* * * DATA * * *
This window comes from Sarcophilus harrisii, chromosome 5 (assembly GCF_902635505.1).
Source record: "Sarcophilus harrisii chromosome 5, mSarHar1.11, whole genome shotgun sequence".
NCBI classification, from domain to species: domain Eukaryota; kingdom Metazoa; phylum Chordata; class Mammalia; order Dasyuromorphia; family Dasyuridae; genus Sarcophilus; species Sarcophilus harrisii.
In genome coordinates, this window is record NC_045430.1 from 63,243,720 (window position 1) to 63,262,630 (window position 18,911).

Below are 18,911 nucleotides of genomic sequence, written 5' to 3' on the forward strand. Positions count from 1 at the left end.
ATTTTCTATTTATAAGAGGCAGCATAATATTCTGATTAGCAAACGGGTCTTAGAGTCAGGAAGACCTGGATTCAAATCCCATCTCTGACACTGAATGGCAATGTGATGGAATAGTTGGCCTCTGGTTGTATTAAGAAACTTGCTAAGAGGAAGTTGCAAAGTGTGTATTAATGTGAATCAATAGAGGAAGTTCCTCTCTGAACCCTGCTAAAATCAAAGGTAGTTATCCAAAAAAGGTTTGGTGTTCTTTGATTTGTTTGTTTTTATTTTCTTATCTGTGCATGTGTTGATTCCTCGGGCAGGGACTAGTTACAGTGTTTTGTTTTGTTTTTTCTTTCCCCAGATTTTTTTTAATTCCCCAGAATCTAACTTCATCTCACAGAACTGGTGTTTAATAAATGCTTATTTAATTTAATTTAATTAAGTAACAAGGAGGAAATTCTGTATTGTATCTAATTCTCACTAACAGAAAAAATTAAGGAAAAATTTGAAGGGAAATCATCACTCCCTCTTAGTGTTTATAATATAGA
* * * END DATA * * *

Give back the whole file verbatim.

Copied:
This window comes from Sarcophilus harrisii, chromosome 5 (assembly GCF_902635505.1).
Source record: "Sarcophilus harrisii chromosome 5, mSarHar1.11, whole genome shotgun sequence".
NCBI classification, from domain to species: domain Eukaryota; kingdom Metazoa; phylum Chordata; class Mammalia; order Dasyuromorphia; family Dasyuridae; genus Sarcophilus; species Sarcophilus harrisii.
In genome coordinates, this window is record NC_045430.1 from 63,243,720 (window position 1) to 63,262,630 (window position 18,911).

Below are 18,911 nucleotides of genomic sequence, written 5' to 3' on the forward strand. Positions count from 1 at the left end.
ATTTTCTATTTATAAGAGGCAGCATAATATTCTGATTAGCAAACGGGTCTTAGAGTCAGGAAGACCTGGATTCAAATCCCATCTCTGACACTGAATGGCAATGTGATGGAATAGTTGGCCTCTGGTTGTATTAAGAAACTTGCTAAGAGGAAGTTGCAAAGTGTGTATTAATGTGAATCAATAGAGGAAGTTCCTCTCTGAACCCTGCTAAAATCAAAGGTAGTTATCCAAAAAAGGTTTGGTGTTCTTTGATTTGTTTGTTTTTATTTTCTTATCTGTGCATGTGTTGATTCCTCGGGCAGGGACTAGTTACAGTGTTTTGTTTTGTTTTTTCTTTCCCCAGATTTTTTTTAATTCCCCAGAATCTAACTTCATCTCACAGAACTGGTGTTTAATAAATGCTTATTTAATTTAATTTAATTAAGTAACAAGGAGGAAATTCTGTATTGTATCTAATTCTCACTAACAGAAAAAATTAAGGAAAAATTTGAAGGGAAATCATCACTCCCTCTTAGTGTTTATAATATAGA